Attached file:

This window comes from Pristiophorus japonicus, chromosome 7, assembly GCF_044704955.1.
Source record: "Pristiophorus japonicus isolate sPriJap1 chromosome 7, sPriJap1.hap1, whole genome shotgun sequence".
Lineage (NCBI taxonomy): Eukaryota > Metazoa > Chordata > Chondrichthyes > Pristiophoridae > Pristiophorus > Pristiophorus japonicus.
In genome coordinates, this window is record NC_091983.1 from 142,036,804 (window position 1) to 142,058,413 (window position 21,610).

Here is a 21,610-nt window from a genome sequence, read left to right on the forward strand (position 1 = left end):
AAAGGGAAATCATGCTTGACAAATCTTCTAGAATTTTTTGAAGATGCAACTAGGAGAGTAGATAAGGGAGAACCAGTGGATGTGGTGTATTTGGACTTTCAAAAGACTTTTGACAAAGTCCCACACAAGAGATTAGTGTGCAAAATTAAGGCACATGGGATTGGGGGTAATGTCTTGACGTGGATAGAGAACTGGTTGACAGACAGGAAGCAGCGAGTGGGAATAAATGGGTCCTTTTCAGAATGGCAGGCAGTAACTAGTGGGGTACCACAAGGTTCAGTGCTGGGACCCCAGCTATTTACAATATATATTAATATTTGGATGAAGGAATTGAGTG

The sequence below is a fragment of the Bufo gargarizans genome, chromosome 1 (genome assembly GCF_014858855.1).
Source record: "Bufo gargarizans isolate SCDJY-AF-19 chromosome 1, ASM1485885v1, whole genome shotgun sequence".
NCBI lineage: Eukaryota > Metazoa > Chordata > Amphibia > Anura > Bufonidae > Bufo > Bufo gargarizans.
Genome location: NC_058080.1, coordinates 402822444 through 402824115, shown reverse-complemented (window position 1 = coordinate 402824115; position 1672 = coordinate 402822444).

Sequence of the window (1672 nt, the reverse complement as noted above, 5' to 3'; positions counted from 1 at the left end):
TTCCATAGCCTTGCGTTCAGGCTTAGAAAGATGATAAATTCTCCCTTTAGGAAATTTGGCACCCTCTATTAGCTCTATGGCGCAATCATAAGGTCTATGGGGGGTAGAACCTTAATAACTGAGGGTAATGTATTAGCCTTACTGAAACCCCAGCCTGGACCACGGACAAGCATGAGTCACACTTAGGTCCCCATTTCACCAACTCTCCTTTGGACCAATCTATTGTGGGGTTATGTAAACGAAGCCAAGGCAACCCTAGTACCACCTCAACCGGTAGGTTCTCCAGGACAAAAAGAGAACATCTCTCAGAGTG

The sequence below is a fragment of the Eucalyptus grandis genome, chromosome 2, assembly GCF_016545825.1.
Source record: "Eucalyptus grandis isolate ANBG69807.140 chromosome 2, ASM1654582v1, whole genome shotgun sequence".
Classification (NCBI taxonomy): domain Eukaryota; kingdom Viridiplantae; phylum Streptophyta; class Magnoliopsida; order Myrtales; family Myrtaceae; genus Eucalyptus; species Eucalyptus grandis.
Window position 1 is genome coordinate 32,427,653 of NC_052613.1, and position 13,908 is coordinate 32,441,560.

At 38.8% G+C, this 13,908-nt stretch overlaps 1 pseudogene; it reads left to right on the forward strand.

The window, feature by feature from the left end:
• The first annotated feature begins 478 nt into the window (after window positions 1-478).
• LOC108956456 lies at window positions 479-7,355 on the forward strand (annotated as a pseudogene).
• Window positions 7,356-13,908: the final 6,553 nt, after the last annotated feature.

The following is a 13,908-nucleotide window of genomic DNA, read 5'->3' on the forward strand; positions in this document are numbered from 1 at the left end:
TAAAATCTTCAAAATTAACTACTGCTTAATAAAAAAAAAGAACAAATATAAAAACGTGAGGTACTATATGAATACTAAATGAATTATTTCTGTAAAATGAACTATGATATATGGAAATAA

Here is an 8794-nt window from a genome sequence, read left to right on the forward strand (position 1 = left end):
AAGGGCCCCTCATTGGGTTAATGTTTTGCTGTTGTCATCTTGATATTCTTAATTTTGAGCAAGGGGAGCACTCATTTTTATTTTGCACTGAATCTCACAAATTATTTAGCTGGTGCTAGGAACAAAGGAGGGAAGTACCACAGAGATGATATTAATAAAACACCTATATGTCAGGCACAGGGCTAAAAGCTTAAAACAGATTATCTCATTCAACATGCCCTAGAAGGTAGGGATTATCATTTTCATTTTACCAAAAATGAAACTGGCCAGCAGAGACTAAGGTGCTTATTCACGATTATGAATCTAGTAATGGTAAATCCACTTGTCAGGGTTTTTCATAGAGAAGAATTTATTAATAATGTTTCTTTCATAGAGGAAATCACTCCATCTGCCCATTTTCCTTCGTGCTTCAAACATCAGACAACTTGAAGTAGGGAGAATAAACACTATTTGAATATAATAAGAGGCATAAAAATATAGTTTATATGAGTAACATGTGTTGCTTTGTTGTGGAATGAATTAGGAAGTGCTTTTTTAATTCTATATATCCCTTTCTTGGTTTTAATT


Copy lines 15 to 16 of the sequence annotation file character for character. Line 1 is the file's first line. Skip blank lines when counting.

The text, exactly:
Classification (NCBI taxonomy): domain Eukaryota; kingdom Viridiplantae; phylum Streptophyta; class Magnoliopsida; order Myrtales; family Myrtaceae; genus Eucalyptus; species Eucalyptus grandis.
Window position 1 is genome coordinate 32,427,653 of NC_052613.1, and position 13,908 is coordinate 32,441,560.